A True Woman of God
One of the 7 books that are included in the Catholic Bible, the book of Judith is a narrative about difficult times & God's hand of providential activity.
In this study, we will learn why the book of Judith is included in Catholic scripture but not Protestant versions of the bible. More importantly, we will also see how we can get our strength from God through hard times and to learn to trust the plans that God makes for us.
This book includes battle + deliverance; love + loss. Think of how those things affect you today. How can Judith's story impact our trust in God?
Join us in a 24 day study on the book of Judith.
The "Book of Judith" music playlist. Enjoy these songs, themed around our current bible study - curated by HOMWF.
Thank you so much for joining us on the book of Judith!
I pray Judith helped you conquer your fears and face your enemies with the strength of God.
Judith began this thanksgiving with a song of praise for the Lord.
It’s easy to sing praises when our cups are full and every need is met. When the enemy has been crushed, and the people have been saved, it’s appropriate to celebrate.
As we wrap up our Judith study, we see a happy ending. The Assyrian army flees, and the Israelites celebrate.
Here, Judith leads everyone with specific instructions on how to seize the Assyrians without even trying.
And because she just beheaded the leader of their enemy, everyone followed every word to the T. This woman knows what she’s talking about!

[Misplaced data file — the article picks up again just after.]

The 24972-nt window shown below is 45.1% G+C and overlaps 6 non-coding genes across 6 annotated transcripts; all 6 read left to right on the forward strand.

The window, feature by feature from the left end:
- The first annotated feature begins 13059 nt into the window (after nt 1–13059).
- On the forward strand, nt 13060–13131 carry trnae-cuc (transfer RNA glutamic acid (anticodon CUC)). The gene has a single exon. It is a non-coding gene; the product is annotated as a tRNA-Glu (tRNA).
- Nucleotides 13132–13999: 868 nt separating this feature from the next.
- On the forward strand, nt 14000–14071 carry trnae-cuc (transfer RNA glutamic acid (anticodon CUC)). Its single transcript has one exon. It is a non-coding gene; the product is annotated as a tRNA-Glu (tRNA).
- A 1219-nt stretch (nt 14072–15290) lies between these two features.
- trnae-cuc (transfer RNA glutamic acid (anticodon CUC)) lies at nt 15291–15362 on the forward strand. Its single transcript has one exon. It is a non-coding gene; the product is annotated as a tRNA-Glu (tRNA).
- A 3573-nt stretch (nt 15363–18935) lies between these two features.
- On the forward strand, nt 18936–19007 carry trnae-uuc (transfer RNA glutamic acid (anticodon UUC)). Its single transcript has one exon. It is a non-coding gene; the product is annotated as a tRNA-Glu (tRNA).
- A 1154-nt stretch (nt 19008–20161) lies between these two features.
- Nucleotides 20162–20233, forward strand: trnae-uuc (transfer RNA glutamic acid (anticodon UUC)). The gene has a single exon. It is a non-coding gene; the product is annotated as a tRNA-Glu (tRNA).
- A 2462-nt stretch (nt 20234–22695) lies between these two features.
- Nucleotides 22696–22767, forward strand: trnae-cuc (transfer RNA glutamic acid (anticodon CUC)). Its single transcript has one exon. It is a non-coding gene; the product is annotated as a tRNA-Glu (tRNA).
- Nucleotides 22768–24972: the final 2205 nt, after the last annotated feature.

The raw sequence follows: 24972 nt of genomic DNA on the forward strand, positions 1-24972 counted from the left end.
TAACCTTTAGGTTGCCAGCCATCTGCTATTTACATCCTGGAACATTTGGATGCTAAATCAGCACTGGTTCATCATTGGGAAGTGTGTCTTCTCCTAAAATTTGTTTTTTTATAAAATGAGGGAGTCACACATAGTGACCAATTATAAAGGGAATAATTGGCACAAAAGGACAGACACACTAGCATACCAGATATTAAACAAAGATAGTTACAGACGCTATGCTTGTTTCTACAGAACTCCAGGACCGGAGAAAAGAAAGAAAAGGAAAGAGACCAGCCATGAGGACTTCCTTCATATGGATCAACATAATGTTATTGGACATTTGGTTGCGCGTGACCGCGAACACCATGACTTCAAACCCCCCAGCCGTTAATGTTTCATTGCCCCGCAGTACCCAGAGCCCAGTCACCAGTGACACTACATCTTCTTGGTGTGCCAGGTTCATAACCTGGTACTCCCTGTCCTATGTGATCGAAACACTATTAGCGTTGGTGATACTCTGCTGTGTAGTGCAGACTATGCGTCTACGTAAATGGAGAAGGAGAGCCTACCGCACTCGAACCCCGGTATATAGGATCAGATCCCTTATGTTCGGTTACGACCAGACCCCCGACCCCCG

Can I just be real with you for a minute?
I feel like this entire book would make a great movie. My heart was pounding furiously in this chapter!
From the moment Judith was alone with Holofernes in the bedchamber, to her prayer right before she beheaded him, andrunning in the night and returning to Bethulia, screaming at the watchmen to open the gates - I literally held my breath!
Even as a guest in an unfamiliar culture with different traditions and practices, Judith remains faithful to the Lord. She politely refused to eat the food and wine offered to her by Holofernes
From the moment Judith speaks her first words to Holofernes, she has him hooked.
Her beauty, of course, plays a huge part in deceiving him. But he is not easily fooled by beauty. Judith presents herself as a sharp, insightful, and intelligent woman that he can’t help but be impressed by the whole package.
When Judith walks through the valley, she doesn’t hesitate to tell the Assyrian patrol the reason for her visit. Struck by her marvelous beauty, he immediately believes her.
Judith is preparing herself to meet Holofernes. She removes her modest widow’s garments, which she has worn for years, and I imagine to be plain, ordinary, and dull in color. Nothing exciting or fancy.
This entire chapter is, by far, one of my favorite prayers. Judith, with great humility and reverence, asks the Lord for help in defeating the enemy. She praises God and His strength and power. She vows to bring Him glory by bringing all the nations and tribes to understand and know that He is God.
Judith does not waste a single second and cuts right to the chase, telling Uzziah and the elders what’s on her mind.
“Who are you that have put God to the test this day?” (v.12)
And she is absolutely right. We have no right to do that, yet we do every day.
Finally we learn about Judith!
Every Christian woman is familiar with Proverbs 31 and strives to be a Proverbs 31 Woman.But here is Judith who embodies what it means to be a God-fearing woman!